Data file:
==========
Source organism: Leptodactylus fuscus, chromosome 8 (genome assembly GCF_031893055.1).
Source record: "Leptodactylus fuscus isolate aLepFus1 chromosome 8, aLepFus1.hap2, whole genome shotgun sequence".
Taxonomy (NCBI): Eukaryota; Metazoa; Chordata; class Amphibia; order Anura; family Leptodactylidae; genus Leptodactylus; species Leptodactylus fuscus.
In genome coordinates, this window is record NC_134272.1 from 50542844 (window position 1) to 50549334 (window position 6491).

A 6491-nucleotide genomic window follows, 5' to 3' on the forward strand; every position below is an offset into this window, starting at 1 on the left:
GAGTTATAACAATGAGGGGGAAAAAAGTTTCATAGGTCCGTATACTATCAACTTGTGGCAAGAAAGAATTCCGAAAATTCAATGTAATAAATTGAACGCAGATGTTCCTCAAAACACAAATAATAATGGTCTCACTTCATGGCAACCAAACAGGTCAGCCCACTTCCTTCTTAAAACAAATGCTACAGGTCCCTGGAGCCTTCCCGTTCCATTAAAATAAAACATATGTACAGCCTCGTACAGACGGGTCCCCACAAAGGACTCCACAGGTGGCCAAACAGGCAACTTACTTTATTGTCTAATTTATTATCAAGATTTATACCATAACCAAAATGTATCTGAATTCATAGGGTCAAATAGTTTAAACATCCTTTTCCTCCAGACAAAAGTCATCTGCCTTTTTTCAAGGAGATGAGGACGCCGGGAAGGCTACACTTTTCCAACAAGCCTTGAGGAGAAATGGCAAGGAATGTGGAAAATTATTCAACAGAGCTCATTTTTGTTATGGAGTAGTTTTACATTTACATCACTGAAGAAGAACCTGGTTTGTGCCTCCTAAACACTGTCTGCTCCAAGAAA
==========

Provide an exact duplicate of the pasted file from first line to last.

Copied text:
Source organism: Leptodactylus fuscus, chromosome 8 (genome assembly GCF_031893055.1).
Source record: "Leptodactylus fuscus isolate aLepFus1 chromosome 8, aLepFus1.hap2, whole genome shotgun sequence".
Taxonomy (NCBI): Eukaryota; Metazoa; Chordata; class Amphibia; order Anura; family Leptodactylidae; genus Leptodactylus; species Leptodactylus fuscus.
In genome coordinates, this window is record NC_134272.1 from 50542844 (window position 1) to 50549334 (window position 6491).

A 6491-nucleotide genomic window follows, 5' to 3' on the forward strand; every position below is an offset into this window, starting at 1 on the left:
GAGTTATAACAATGAGGGGGAAAAAAGTTTCATAGGTCCGTATACTATCAACTTGTGGCAAGAAAGAATTCCGAAAATTCAATGTAATAAATTGAACGCAGATGTTCCTCAAAACACAAATAATAATGGTCTCACTTCATGGCAACCAAACAGGTCAGCCCACTTCCTTCTTAAAACAAATGCTACAGGTCCCTGGAGCCTTCCCGTTCCATTAAAATAAAACATATGTACAGCCTCGTACAGACGGGTCCCCACAAAGGACTCCACAGGTGGCCAAACAGGCAACTTACTTTATTGTCTAATTTATTATCAAGATTTATACCATAACCAAAATGTATCTGAATTCATAGGGTCAAATAGTTTAAACATCCTTTTCCTCCAGACAAAAGTCATCTGCCTTTTTTCAAGGAGATGAGGACGCCGGGAAGGCTACACTTTTCCAACAAGCCTTGAGGAGAAATGGCAAGGAATGTGGAAAATTATTCAACAGAGCTCATTTTTGTTATGGAGTAGTTTTACATTTACATCACTGAAGAAGAACCTGGTTTGTGCCTCCTAAACACTGTCTGCTCCAAGAAA